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Barton, Thomas

Thomas Barton Papers, 1947-1977 (Bulk: 1960-1974)
4 boxes (2 linear feet)
Call no.: MS 539
Image of YPSL logo
YPSL logo

In the early 1960s, Tom Barton (b. 1935) emerged as a leader in the Left-wing of the Young People’s Socialist League, the national youth affiliate of the Socialist Party. Deeply committed to the civil rights and antiwar struggles and to revolutionary organizing, Barton operated in Philadelphia, Chicago, and New York and was a delegate and National Secretary at the 1964 convention in which tensions within YPSL led to its dissolution.

A small, but rich collection, the Barton Papers provide a glimpse into the career of a long-time Socialist and activist. From Barton’s entry into the Young People’s Socialist League in the latest 1950s through his work with the Wildcat group in the early 1970s, the collection contains outstanding content on the civil rights and antiwar movements and the strategies for radical organizing. The collection is particularly rich on two periods of Barton’s career — his time in the YPSL and Student Peace Union (1960-1964) and in the Wildcat group (1968-1971) — and particularly for the events surrounding the dissolution of YPSL in 1964, following a heated debate over whether to support Lyndon Johnson for president. The collection includes correspondence with other young radicals such as Martin Oppenheimer, Lyndon Henry, Juan McIver, and Joe Weiner.

Subjects
  • Antiwar movements
  • Civil rights movements
  • Communists
  • Revolutionaries
  • Socialist Party of the United States of America
  • Socialists--United States
  • Student Peace Union
  • Students for a Democratic Society (U.S.)
  • Vietnam War, 1961-1975--Protest movements
  • Wildcat
  • Young People's Socialist League
Contributors
  • Barton, Thomas
  • Gilbert, Carl
  • Henry, Lyndon
  • MacFadyen, Gavin
  • McIver, Juan
  • Oppenheimer, Martin
  • Shatkin, Joan
  • Shatkin, Norm
  • Verret, Joe
  • Weiner, Joe

Bey, Hanif Shabazz

Hanif Shabazz Bey Memoir, ca. 1985
1 envelope (0.10 linear feet)
Call no.: MS 695 bd
Image of Hanif Shabazz Bey
Hanif Shabazz Bey

Hanif Shabazz Bey is one of the “Virgin Island Five” accused and convicted of murdering eight tourists at a golf course in the U.S. Virgin Islands on September 6, 1972. The murders occurred during a turbulent period of rebellion on the Islands, a time when a movement to resist colonial rule was growing in the U.S. occupied Virgin Islands and elsewhere. The reaction to the crime, which was rapidly characterized as racially and politically motivated, from the authorities was both swift and revealing: over a hundred Black activists were picked up for interrogation and the island of St. Croix was put under martial law. Beaumont Gereau (Hanif Shabazz Bey) was one of five men apprehended and charged with the attack; each of the men accused was a known supporter of the Virgin Island independence movement. Detained and subjected to torture, the five men ultimately confessed to the crime and were tried for murder. Despite the many indications that the subsequent trial was profoundly flawed, the men were found guilty and sentenced to eight consecutive life terms.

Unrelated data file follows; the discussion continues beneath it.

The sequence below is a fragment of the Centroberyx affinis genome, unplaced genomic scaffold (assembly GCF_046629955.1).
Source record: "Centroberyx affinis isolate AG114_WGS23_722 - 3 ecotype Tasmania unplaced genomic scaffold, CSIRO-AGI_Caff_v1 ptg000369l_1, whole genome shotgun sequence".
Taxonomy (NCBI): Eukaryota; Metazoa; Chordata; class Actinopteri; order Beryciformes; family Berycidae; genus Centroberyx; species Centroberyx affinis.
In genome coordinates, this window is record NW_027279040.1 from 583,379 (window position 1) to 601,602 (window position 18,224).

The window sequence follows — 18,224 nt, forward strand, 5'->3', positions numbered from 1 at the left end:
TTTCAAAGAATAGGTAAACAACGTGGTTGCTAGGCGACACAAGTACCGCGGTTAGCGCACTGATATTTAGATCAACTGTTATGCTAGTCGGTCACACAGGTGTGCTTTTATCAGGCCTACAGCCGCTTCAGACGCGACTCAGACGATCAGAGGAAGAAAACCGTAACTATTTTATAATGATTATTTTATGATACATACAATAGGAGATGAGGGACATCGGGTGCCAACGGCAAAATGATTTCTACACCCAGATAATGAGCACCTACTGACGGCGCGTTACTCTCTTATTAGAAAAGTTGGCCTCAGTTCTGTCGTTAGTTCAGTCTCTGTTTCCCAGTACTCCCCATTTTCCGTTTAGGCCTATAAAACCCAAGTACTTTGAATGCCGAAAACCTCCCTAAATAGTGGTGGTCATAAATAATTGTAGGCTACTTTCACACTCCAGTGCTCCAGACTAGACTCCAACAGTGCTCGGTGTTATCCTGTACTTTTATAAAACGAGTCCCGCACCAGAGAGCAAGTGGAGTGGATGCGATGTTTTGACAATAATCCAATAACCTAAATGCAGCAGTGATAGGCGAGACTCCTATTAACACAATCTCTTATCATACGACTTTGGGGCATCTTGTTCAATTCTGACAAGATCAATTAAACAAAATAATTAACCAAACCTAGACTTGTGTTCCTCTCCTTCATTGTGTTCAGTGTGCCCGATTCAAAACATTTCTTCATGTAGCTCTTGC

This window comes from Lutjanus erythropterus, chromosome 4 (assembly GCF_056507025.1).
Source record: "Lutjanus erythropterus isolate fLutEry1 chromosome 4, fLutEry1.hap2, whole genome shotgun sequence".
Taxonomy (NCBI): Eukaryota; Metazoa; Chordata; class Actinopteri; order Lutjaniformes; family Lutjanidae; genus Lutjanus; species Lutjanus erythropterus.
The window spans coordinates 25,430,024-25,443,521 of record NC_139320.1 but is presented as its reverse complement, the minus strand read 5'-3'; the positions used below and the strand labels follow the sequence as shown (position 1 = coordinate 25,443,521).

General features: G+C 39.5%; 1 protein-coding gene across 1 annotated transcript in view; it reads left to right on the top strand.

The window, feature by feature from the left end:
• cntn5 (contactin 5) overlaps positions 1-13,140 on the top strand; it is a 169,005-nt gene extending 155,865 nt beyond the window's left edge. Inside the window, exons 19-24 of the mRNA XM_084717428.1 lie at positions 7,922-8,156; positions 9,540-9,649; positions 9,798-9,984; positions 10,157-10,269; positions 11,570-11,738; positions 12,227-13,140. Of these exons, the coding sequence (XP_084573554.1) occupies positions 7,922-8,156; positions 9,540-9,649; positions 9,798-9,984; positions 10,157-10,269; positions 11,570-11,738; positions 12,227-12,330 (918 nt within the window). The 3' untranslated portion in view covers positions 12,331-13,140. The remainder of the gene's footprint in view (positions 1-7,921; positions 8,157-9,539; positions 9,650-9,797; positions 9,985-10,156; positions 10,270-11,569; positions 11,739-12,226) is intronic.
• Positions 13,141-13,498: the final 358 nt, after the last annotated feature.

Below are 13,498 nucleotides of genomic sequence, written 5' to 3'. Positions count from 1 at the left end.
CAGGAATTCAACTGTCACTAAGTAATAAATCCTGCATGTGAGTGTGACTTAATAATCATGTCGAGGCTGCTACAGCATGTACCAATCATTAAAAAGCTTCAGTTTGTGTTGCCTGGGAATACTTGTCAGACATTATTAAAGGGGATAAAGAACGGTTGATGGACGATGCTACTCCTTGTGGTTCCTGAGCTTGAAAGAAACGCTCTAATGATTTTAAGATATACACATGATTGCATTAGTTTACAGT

“The Beginning of Hell” is a typed memoir by Hanif Shabazz Bey, a prisoner from the Virgin Islands held in the U.S. Written sometime after 1985, the memoir provides a personal account of Bey’s childhood in the Virgin Islands, his service in the U.S. Army in Vietnam, and the social and political conditions of the Islands during the early 1970s that led up to his arrest and conviction for the murder of eight tourists in 1972. Bey details the torture and other harsh interrogation tactics employed by prosecutors, the trial, and its aftermath, including his confinement to prisons first in Puerto Rico and then the U.S. In prison, Bey chronicles inhumane treatment and conditions, his conversion to Islam, and his efforts to seek assistance to reduce his sentence.

Subjects
  • Prisoners' writings
  • Prisoners--United States
  • Prisoners--Virgin Islands
  • Prisons--United States
Contributors
  • Bey, Hanif Shabazz
Types of material
  • Memoirs

Brabant (Belgium)

Brabant Revolution Collection, 1789-1790
(9 linear feet)
Call no.: RB 019

Sparked in January 1789 by the efforts of Holy Roman Emperor Joseph II to remake politics in the Austrian-dominated Low Countries, the Brabant Revolution began with a series of intense riots coupled with rising political opposition to foreign rule. After a rebel army defeated Austrian forces at the Battle of Turnhout in Oct. 1789, the revolution gained steam and by December, the Brabant declared its indepedence, forming the new United States of Belgium. Although resistance to Austrian rule spread throughout the region and several key towns fell to the rebels, the new state was fragile and gained little support from foreign powers. After dissension began to afflict the revolutionary ranks, pitting conservative “Statists” against allegedly anticlerical “Vonckists,” Emperor Leopold II (successor to Joseph) moved in in force. By the end of 1790, the rebellion was crushed.

The Brabant Revolution produced a vigorous literature on all sides, favoring and opposing revolution, representing the various factional interests, and the wide range of ideologies and political ideas wrapped up in the revolutionary struggle. The collection (also known as the Collection Brabançonne) consists of dozens of pamphlets and books issued in the years 1789 and 1790, many of exceptional scarcity, reflecting a rising national consciousness that resulted in the formation of the modern state of Belgium. The publications are written primarily in French or Dutch.

Language(s): French
Subjects
  • Belgium--History--Revolution, 1789-1790